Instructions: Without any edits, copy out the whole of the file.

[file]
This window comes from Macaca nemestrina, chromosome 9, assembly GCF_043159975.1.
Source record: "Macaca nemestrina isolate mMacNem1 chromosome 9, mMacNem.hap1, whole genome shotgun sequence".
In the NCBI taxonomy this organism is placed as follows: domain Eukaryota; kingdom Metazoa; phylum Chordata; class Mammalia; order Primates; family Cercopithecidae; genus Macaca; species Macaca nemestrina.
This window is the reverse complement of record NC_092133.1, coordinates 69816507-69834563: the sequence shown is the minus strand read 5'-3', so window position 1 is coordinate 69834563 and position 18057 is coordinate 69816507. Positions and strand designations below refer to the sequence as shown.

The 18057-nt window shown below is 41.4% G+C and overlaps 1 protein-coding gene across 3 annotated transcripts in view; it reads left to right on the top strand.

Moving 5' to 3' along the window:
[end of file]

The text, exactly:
This window comes from Macaca nemestrina, chromosome 9, assembly GCF_043159975.1.
Source record: "Macaca nemestrina isolate mMacNem1 chromosome 9, mMacNem.hap1, whole genome shotgun sequence".
In the NCBI taxonomy this organism is placed as follows: domain Eukaryota; kingdom Metazoa; phylum Chordata; class Mammalia; order Primates; family Cercopithecidae; genus Macaca; species Macaca nemestrina.
This window is the reverse complement of record NC_092133.1, coordinates 69816507-69834563: the sequence shown is the minus strand read 5'-3', so window position 1 is coordinate 69834563 and position 18057 is coordinate 69816507. Positions and strand designations below refer to the sequence as shown.

The 18057-nt window shown below is 41.4% G+C and overlaps 1 protein-coding gene across 3 annotated transcripts in view; it reads left to right on the top strand.

Moving 5' to 3' along the window: